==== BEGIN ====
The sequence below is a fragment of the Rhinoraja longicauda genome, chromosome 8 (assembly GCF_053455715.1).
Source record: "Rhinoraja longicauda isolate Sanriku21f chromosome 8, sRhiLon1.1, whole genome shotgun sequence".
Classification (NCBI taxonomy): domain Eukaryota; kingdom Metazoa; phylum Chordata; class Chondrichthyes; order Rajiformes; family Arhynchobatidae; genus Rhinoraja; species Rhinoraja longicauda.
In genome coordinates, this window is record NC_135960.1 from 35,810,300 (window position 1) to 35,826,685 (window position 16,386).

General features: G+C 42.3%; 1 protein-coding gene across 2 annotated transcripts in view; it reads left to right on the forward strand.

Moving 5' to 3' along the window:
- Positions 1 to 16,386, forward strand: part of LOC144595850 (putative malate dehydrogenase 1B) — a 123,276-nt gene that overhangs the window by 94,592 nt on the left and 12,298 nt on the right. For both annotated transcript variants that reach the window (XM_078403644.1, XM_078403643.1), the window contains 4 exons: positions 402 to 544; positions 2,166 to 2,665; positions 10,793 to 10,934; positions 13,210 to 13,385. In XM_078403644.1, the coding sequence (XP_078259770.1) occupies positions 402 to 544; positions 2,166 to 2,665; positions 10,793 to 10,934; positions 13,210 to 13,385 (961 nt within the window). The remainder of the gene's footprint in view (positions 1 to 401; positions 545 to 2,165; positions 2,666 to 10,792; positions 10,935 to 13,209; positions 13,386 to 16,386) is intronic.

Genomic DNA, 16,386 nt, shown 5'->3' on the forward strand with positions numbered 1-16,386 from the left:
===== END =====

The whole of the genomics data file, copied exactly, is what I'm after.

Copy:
The sequence below is a fragment of the Rhinoraja longicauda genome, chromosome 8 (assembly GCF_053455715.1).
Source record: "Rhinoraja longicauda isolate Sanriku21f chromosome 8, sRhiLon1.1, whole genome shotgun sequence".
Classification (NCBI taxonomy): domain Eukaryota; kingdom Metazoa; phylum Chordata; class Chondrichthyes; order Rajiformes; family Arhynchobatidae; genus Rhinoraja; species Rhinoraja longicauda.
In genome coordinates, this window is record NC_135960.1 from 35,810,300 (window position 1) to 35,826,685 (window position 16,386).

General features: G+C 42.3%; 1 protein-coding gene across 2 annotated transcripts in view; it reads left to right on the forward strand.

Moving 5' to 3' along the window:
- Positions 1 to 16,386, forward strand: part of LOC144595850 (putative malate dehydrogenase 1B) — a 123,276-nt gene that overhangs the window by 94,592 nt on the left and 12,298 nt on the right. For both annotated transcript variants that reach the window (XM_078403644.1, XM_078403643.1), the window contains 4 exons: positions 402 to 544; positions 2,166 to 2,665; positions 10,793 to 10,934; positions 13,210 to 13,385. In XM_078403644.1, the coding sequence (XP_078259770.1) occupies positions 402 to 544; positions 2,166 to 2,665; positions 10,793 to 10,934; positions 13,210 to 13,385 (961 nt within the window). The remainder of the gene's footprint in view (positions 1 to 401; positions 545 to 2,165; positions 2,666 to 10,792; positions 10,935 to 13,209; positions 13,386 to 16,386) is intronic.

Genomic DNA, 16,386 nt, shown 5'->3' on the forward strand with positions numbered 1-16,386 from the left: